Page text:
ANTIABORTION-RIGHTS MOVEMENT: "A Timeline of Attempts To Defund Planned Parenthood," s.e. smith, Care2: "Despite the best efforts of [conservative lawmakers], an attempt to defund Planned Parenthood failed on Monday, illustrating that Congress is still committed to women's health despite a recent series of shock videos designed to smear the reputation of the venerable family planning organization," smith writes. According to smith, the most recent "attempt at defunding" Planned Parenthood "certainly wasn't the first, and it likely won't be the last, demonstrating just one of the many reasons it's important to vote for pro-choice politicians." For example, smith discusses several antiabortion-rights policies over the last few decades -- including the Hyde Amendment, a 2011 effort to defund Planned Parenthood, and the Mexico City Policy or Global Gag rule -- and the efforts of lawmakers who support abortion rights to overturn or revoke some of those policies, such as former President Bill Clinton and President Obama (smith, Care2, 8/4).

CPCs: "Democrats Push To Hold Crisis Pregnancy Centers Accountable," Emily Crockett, RH Reality Check: "House Democrats reintroduced a bill [HR 3378] last week that would prohibit so-called crisis pregnancy centers (CPCs) from falsely advertising that they provide abortion services," Crockett writes. Specifically, she explains that the measure "would direct the Federal Trade Commission to create rules against deceptive advertising of abortion services, and let the FTC investigate reports of misleading CPC advertisements just like any other consumer product or service." According to Crockett, CPCs "are anti-choice facilities that try to persuade women not to get abortions," which "may offer free ultrasounds or pregnancy tests, but often no other medical services." Further, she notes that the centers often offer biased counseling that "includes overtly misleading information about abortion, including anti-choice myths that abortion causes breast cancer or sterility." In addition, CPCs "routinely use deceptive advertising, especially online, to suggest" women might be able to receive abortion services at the clinics, she writes (Crockett, RH Reality Check, 8/4).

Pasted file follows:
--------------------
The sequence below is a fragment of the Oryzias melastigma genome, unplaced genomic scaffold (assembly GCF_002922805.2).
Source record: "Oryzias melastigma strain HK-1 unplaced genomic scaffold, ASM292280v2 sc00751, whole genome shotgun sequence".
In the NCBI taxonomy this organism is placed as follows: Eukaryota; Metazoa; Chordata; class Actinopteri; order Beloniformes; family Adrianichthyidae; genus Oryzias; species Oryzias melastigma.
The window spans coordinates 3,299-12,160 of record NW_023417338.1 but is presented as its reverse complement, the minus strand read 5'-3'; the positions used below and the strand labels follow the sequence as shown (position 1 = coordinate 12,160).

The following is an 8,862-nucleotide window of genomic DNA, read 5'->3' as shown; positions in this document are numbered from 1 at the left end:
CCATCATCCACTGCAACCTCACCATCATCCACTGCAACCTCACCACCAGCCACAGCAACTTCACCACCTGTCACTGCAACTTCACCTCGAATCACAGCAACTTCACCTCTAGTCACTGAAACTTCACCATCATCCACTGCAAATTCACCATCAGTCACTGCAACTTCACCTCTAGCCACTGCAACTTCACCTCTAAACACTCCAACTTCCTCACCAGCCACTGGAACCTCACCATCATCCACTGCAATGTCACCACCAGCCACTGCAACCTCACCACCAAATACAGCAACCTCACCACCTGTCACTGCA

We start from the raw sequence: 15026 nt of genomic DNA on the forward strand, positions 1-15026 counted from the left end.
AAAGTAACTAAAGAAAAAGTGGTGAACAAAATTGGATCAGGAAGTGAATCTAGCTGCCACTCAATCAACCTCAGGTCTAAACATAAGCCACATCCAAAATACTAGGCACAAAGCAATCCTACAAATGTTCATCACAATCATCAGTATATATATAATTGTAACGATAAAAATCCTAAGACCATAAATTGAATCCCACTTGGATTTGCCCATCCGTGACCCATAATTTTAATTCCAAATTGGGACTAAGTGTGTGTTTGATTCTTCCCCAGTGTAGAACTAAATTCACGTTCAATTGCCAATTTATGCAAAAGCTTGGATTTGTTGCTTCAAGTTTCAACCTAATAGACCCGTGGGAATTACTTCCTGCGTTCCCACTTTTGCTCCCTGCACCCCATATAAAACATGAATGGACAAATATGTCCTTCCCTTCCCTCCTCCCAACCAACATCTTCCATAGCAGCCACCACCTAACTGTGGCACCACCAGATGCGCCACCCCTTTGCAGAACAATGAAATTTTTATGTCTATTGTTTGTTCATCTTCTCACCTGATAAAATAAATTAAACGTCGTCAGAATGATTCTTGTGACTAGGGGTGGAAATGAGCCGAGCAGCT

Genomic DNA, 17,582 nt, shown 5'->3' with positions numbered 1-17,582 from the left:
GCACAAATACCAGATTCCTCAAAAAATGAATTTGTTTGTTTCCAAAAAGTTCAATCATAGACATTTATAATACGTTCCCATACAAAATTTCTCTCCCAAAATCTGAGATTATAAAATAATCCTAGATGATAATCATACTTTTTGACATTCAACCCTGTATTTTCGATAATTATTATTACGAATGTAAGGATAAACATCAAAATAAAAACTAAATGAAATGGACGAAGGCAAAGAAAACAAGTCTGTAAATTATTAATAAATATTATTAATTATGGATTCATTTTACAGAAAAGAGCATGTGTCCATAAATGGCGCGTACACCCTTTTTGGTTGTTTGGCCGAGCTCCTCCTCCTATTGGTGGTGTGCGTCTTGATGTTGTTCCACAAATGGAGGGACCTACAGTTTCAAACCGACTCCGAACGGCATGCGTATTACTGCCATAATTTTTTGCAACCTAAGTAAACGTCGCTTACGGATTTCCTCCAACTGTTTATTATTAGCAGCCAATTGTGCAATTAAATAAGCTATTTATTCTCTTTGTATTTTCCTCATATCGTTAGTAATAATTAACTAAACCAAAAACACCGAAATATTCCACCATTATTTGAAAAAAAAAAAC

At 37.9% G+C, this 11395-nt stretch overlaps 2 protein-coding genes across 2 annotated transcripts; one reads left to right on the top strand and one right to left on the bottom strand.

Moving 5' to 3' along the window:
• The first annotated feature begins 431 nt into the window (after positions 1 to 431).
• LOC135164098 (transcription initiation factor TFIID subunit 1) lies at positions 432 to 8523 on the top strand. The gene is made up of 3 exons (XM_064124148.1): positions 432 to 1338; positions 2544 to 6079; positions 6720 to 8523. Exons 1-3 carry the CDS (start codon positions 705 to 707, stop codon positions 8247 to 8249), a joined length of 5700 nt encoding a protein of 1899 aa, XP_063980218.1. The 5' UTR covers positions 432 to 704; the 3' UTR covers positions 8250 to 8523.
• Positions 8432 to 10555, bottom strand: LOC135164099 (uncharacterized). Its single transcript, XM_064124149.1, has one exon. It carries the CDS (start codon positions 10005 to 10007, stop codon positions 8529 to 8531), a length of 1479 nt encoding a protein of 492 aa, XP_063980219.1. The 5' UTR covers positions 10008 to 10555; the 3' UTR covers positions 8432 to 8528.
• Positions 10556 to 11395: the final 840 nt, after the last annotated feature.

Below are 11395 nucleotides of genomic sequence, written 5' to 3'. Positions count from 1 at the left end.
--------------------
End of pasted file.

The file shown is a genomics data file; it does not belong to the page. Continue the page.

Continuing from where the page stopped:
REPRODUCTIVE JUSTICE: "Latinas Need Reproductive Justice -- Not Luck," Kelli Garcia, National Women's Law Center's "Womenstake": "Reproductive justice requires that all people -- not just a lucky few -- have the economic means, social capital, and political power to make and exercise decisions about their own health, family, and future," Garcia writes, noting that her own professional and personal accomplishments would have been "derailed" without adequate health care and childcare. She explains that Latinas face high rates of childhood poverty, which "mak[es] it hard for Latina students to succeed in school"; are less likely than other populations to have health insurance; and "more likely to work in low-wage jobs with no benefits." Noting that "reproductive justice for Latinas must include a comprehensive plan for economic security," Garcia lists several key aspects of what reproductive justice means for Latinas. According to Garcia, such factors include: raising the minimum wage; "[i]vest[ing] in childcare and early childhood education"; improving financial aid for students; expanding Medicaid in all states; guaranteeing that all health plans cover "comprehensive reproductive health care including the full range of contraception and abortion"; protecting pregnant women's rights in the workplace; "[p]rotect[ing] family caregivers from employment discrimination"; ensuring paid time off for employees; and "[e]nsur[ing] that Latinas receive equal pay for equal work" (Garcia, "Womenstake," National Women's Law Center, 8/4).